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Int J STD AIDS. 2004 Jan;15(1):7-16.

The global burden of disease attributable to contaminated injections given in health care settings.

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Department of Essential Health Technologies, World Health Organization, Avenue Appia 20, CH1211 Geneva 27, Switzerland.


As part of the 2000 Global Burden of Disease study, we quantified the death and disability from injection-associated infections with hepatitis B virus (HBV), hepatitis C virus (HCV) and human immunodeficiency virus (HIV). We modelled the fraction of incident infections attributable to health care injections in the year 2000 on the basis of the annual number of injections, the proportion of injections administered with reused equipment, the probability of transmission following percutaneous exposure, the prevalence of active infection, the prevalence of immunity and the total incidence. Infections in 2000 were converted into disability-adjusted life years (DALYs) in 2000-2030 using natural history parameters, background mortality, duration of disease, disability weights, age weights and a 3% discount rate. Four Global Burden of Disease regions where reuse of injection equipment in the absence of sterilization was negligible were excluded from the analysis. In the remaining 10 regions, in 2000, persons received an average of 3.4 injections per year, 39.3% of which were given with reused equipment. In 2000, contaminated injections caused an estimated 21 million HBV infections, two million HCV infections and 260,000 HIV infections, accounting for 32%, 40% and 5%, respectively, of new infections for a burden of 9,177,679 DALYs between 2000 and 2030. Injection overuse and unsafe practices account for a substantial burden of death and disability worldwide. There is a need for policies and plans for the safe and appropriate use of injections in countries where practices are poor.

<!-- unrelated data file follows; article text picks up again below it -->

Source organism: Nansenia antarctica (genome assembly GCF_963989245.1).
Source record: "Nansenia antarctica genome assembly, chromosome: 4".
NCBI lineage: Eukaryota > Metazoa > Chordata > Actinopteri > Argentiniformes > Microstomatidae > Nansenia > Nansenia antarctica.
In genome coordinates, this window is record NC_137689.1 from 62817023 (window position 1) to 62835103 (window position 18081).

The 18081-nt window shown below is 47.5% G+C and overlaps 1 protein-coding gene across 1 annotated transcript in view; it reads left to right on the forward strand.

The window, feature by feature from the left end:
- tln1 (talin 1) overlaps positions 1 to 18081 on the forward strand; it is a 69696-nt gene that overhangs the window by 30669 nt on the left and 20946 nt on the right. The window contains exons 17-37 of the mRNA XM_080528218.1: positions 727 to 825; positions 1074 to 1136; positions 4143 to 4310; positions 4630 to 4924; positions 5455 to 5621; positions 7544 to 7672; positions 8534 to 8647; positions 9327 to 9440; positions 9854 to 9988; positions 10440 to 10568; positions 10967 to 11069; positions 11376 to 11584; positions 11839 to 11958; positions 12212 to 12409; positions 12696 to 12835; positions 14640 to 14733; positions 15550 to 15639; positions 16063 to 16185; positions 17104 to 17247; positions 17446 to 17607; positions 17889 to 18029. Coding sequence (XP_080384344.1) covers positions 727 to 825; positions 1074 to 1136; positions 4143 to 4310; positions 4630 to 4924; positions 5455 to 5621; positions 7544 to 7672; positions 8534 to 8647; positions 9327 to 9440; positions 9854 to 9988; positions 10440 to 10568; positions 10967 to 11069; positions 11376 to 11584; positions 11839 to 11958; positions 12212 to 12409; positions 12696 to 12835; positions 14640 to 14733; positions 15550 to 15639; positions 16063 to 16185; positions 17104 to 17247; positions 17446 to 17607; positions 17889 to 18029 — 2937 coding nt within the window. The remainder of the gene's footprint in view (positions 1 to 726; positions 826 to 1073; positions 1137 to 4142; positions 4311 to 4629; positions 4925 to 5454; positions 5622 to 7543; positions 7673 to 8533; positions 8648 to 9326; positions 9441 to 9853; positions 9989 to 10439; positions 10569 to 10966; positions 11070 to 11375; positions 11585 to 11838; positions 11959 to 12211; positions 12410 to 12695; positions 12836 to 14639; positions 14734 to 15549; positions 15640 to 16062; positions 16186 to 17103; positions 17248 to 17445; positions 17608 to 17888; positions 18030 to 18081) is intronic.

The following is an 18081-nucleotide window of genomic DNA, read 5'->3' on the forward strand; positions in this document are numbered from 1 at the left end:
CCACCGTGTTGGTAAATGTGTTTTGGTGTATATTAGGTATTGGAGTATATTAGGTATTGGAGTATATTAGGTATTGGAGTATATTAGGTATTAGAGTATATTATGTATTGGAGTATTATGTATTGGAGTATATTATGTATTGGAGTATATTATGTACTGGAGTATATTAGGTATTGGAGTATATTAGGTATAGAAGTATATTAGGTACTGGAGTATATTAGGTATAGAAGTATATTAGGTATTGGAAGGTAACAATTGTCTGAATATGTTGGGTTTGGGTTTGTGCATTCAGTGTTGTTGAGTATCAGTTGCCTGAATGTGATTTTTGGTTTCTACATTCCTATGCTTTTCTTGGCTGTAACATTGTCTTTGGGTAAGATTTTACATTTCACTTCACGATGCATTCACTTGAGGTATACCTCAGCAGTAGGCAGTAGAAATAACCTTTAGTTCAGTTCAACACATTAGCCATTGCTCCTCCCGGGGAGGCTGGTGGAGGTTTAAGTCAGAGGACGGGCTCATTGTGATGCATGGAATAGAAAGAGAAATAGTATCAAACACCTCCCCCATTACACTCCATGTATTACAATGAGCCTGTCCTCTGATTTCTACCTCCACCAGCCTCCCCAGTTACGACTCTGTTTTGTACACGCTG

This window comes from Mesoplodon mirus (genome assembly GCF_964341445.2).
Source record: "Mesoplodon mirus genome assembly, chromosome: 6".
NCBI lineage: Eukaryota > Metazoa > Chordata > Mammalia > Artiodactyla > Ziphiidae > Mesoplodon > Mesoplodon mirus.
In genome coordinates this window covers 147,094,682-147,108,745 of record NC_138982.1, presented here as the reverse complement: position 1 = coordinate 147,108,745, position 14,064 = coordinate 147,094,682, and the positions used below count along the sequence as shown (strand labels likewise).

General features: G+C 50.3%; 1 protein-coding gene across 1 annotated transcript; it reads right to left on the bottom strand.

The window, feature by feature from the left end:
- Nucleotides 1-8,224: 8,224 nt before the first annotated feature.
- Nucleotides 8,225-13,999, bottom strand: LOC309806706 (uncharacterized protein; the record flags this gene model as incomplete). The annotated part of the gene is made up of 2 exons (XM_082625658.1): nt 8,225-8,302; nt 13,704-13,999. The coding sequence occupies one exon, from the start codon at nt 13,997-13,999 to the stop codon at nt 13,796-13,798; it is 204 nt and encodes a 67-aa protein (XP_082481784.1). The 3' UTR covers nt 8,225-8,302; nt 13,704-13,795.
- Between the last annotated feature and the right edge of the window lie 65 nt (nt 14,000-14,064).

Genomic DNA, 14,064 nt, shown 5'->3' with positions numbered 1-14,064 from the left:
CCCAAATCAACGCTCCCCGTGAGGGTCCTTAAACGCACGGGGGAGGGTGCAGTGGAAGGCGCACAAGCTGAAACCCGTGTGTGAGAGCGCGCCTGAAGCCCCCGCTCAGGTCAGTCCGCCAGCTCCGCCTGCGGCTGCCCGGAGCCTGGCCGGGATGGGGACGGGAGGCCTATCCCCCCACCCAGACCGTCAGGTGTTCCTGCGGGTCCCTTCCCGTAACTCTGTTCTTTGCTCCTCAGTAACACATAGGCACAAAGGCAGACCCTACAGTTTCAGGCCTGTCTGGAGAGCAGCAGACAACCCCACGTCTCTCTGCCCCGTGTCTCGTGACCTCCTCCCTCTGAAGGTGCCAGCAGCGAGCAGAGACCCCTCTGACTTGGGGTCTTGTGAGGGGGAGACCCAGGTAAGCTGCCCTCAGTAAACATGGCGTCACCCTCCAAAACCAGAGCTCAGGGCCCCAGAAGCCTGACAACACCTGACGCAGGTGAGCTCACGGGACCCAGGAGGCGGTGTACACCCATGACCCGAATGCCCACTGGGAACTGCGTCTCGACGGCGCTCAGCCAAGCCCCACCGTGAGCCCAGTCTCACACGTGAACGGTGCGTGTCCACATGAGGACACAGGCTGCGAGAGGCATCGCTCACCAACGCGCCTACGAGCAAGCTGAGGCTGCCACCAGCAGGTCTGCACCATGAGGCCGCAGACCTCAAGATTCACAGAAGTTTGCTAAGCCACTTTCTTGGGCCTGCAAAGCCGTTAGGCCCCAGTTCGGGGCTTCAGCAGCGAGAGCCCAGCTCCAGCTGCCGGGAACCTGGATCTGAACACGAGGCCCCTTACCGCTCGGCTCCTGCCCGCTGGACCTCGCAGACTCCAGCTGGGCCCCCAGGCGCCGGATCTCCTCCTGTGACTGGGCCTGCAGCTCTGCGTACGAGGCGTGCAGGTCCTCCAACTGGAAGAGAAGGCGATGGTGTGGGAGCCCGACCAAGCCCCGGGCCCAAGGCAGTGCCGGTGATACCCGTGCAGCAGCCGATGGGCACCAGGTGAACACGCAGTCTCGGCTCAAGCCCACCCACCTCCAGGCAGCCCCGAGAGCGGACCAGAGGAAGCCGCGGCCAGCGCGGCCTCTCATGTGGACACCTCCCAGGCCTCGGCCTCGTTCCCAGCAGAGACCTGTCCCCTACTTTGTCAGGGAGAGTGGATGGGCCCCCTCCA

[Indexed for MEDLINE]

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